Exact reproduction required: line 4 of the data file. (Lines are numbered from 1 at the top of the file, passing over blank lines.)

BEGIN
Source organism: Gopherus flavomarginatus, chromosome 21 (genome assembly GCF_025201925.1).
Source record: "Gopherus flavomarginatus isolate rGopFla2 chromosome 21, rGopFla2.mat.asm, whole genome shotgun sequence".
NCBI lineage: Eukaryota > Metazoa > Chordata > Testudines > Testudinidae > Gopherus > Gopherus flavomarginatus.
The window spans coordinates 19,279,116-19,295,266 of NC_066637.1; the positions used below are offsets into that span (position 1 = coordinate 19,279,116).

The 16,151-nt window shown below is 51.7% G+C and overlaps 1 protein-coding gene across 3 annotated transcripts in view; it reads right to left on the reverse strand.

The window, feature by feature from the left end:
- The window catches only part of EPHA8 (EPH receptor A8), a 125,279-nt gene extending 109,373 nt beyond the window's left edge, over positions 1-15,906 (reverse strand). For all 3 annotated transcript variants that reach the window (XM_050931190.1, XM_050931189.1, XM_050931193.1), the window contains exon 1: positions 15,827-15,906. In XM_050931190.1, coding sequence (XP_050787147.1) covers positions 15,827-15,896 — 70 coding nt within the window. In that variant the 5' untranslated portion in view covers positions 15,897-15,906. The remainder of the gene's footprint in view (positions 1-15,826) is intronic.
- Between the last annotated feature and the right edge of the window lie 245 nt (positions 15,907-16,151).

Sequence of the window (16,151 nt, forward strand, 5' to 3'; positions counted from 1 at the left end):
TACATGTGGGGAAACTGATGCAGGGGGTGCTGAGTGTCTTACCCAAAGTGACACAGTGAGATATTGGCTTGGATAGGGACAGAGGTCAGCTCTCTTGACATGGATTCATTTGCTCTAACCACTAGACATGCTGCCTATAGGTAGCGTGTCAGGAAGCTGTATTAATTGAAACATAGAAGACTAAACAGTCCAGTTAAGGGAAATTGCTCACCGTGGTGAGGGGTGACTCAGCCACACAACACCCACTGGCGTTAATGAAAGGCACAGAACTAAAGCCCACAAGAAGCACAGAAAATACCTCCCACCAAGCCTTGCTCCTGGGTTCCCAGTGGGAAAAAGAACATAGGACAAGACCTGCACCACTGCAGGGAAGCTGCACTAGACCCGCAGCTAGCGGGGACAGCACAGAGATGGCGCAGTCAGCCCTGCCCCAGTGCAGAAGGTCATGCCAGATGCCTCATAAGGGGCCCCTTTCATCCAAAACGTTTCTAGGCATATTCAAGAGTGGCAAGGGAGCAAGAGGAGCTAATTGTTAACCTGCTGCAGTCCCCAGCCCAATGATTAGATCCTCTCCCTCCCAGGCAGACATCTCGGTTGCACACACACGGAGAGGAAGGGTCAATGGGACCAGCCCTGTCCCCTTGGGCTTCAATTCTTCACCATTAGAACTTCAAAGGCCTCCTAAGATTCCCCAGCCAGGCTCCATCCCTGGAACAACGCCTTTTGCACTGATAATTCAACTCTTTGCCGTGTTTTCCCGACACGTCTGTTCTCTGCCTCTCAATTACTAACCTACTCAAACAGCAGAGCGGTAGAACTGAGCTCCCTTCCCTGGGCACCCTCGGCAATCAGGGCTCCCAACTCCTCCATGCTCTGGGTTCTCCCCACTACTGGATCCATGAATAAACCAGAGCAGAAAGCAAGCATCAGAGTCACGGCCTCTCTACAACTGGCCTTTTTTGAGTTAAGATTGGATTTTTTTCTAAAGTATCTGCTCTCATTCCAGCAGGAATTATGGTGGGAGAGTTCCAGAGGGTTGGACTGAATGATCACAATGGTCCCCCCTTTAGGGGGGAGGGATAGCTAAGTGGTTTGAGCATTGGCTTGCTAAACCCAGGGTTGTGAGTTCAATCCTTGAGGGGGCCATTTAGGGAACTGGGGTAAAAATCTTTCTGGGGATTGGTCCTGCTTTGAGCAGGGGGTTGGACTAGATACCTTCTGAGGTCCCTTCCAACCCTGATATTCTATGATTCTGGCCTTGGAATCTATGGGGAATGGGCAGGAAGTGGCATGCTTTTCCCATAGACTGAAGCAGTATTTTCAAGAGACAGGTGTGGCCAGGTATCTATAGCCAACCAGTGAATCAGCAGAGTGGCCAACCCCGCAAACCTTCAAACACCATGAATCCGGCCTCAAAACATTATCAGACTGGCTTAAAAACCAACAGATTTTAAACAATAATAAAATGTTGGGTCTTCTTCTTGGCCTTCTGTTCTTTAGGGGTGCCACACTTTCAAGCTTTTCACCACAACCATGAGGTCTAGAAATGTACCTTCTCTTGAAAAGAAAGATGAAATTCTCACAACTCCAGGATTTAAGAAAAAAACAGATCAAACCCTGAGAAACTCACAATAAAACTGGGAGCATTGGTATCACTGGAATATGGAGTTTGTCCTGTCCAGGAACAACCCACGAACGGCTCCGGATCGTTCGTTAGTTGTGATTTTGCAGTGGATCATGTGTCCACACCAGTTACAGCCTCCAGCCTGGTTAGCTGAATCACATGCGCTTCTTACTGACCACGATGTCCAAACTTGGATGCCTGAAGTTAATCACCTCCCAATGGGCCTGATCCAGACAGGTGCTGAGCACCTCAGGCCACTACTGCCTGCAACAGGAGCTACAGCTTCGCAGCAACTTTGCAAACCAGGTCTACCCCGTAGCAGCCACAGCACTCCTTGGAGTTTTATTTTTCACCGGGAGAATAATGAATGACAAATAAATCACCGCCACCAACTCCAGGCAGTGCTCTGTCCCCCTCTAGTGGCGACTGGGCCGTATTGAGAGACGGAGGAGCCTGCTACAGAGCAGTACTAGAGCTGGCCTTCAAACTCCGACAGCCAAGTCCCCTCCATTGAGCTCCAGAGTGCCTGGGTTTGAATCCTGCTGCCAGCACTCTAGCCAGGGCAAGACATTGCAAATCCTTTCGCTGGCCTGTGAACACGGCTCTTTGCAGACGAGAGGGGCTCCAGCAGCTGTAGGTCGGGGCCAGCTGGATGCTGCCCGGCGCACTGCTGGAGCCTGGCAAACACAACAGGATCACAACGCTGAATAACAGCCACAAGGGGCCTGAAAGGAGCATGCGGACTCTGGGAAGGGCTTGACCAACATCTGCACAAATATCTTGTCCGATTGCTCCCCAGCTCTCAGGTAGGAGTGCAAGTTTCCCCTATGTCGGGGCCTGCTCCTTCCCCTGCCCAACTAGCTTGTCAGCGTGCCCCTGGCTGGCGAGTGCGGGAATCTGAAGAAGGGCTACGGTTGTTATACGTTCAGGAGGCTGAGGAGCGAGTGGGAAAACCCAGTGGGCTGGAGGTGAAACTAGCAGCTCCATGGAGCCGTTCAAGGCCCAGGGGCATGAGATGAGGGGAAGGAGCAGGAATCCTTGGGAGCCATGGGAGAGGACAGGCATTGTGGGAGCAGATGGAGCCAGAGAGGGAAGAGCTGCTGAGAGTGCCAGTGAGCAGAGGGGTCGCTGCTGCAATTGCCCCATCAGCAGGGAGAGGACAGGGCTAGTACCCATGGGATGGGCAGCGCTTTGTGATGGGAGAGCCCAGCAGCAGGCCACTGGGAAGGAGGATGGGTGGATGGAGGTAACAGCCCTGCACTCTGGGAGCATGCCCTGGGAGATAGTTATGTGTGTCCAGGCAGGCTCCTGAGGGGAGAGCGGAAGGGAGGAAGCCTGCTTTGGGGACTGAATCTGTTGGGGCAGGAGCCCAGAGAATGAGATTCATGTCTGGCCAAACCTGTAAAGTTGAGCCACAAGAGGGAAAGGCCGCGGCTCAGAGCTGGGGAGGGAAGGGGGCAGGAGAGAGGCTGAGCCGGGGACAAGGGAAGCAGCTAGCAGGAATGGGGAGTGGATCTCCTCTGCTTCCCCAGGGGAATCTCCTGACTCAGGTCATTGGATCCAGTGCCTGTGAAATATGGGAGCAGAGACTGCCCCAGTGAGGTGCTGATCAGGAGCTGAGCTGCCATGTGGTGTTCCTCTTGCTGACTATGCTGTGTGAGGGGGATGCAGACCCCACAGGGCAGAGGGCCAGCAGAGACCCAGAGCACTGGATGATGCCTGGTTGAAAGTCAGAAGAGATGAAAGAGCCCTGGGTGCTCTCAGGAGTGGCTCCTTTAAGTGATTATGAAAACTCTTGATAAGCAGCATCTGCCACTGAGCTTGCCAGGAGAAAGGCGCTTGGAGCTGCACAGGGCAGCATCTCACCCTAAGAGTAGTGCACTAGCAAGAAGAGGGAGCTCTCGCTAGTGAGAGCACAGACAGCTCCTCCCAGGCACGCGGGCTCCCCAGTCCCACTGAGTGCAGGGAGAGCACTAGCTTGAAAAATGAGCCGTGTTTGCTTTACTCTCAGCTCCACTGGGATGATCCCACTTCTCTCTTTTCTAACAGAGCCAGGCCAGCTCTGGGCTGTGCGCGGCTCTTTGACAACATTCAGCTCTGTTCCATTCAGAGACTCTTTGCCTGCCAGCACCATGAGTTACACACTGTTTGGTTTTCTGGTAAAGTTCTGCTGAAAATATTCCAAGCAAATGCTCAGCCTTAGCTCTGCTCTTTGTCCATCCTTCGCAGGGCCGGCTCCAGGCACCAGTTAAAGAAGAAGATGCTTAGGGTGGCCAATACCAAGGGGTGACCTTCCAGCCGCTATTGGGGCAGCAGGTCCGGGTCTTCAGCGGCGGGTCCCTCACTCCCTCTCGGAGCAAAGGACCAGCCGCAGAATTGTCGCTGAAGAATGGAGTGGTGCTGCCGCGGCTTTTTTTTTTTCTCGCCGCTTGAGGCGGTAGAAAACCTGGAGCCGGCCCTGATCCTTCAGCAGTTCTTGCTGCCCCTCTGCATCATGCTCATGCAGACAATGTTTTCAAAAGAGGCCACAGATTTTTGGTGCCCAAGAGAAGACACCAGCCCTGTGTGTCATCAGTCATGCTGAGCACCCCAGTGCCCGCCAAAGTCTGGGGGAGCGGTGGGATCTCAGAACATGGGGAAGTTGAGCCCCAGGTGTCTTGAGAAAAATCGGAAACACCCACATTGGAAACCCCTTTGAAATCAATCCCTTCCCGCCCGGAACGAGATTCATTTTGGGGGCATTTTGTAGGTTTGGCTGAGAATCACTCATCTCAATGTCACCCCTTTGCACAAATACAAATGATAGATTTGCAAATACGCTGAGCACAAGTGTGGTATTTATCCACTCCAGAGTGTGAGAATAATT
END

The window spans coordinates 19,279,116-19,295,266 of NC_066637.1; the positions used below are offsets into that span (position 1 = coordinate 19,279,116).